Why Is It So Hard for Us to Save? Comments

  • By Karell Roxas, DailyWorth’s Managing Editor
  • May 03, 2014

It is not okay that you (or we, a collective we) do not have an emergency savings fund. And yes, I know what you’re going to say because I used to say it too: It’s hard enough just trying to get by paycheck to paycheck. You’re not making nearly as much as you should be. How can I even talk to you about savings when you have bills piling up in your mailbox?

But I stand firm. Even if all those things are true, you still need to be putting something, anything, away into that savings account. Why? Because you will miss that money now a whole lot less than you will wish you had it when you need it. And you will need it. Unexpected expenses may be, well, unexpected, but they’re not uncommon. Broken appliances, car repairs, medical problems, job layoffs — every one of us is likely to experience at least one of these as an adult.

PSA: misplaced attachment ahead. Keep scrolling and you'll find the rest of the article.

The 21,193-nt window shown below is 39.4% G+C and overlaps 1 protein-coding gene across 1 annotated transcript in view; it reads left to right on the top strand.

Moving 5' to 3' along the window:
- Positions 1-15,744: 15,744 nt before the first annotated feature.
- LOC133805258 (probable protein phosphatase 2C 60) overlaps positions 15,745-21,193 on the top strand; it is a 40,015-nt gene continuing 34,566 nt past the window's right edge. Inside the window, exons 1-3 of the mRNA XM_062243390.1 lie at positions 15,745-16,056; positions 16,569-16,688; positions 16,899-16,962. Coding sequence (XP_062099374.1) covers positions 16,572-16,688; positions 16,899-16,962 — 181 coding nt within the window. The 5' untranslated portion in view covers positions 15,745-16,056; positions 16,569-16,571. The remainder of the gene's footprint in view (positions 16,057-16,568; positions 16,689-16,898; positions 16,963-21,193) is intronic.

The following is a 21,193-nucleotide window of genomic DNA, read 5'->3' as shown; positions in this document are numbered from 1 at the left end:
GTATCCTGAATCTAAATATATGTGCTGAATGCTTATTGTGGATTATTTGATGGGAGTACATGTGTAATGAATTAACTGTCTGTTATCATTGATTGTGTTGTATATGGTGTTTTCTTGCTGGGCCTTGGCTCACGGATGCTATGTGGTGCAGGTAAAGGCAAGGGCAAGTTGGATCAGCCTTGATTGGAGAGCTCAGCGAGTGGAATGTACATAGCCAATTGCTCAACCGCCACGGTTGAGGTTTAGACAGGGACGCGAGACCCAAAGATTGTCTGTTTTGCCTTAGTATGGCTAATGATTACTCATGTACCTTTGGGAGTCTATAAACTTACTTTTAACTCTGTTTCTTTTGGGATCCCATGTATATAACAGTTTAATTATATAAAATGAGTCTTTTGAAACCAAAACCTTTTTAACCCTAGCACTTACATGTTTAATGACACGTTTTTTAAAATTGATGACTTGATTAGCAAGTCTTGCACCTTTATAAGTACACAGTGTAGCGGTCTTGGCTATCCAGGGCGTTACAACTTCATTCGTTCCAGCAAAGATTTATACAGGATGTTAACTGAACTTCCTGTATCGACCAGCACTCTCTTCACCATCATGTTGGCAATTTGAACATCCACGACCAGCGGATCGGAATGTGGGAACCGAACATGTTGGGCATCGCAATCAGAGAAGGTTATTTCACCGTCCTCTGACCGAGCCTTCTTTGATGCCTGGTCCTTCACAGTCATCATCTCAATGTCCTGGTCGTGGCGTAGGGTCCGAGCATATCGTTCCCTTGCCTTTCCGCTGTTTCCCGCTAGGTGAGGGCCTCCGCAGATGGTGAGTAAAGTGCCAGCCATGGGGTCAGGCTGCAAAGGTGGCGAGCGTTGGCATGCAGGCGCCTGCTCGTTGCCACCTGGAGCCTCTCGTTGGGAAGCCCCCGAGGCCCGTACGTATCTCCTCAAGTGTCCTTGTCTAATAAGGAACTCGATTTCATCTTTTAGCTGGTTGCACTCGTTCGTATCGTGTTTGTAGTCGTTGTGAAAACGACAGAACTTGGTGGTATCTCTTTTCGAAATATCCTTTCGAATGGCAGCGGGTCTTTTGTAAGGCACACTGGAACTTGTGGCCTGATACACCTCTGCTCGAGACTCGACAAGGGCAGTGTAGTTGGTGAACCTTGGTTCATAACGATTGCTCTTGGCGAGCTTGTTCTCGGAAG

In the recession that started in 2009, women alone lost more than 2.1 millions jobs. By 2010, nearly one in 10 people was unemployed. Why then, do we operate under this assumption that our paycheck (regardless of how small and how it’ll never be enough) will keep appearing in our bank account, or mailbox, until we take another (better!) job?

At dinner with my friends the other night, we were talking about emergency funds and someone asked innocently what the “proper” amount really is. When I said we should all have anywhere from three to six months of our monthly expenses saved up, almost every single woman at the table balked. It was as if I had just said we all need to start stockpiling gold bars. And these are women who are all gainfully employed — dedicated, ambitious creatures, leaning in, climbing up, tap-tapping away at glass ceilings. They all looked at me and pleaded with their eyes: But that’s impossible.

But, why?

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Tagged in: Saving, Money advice

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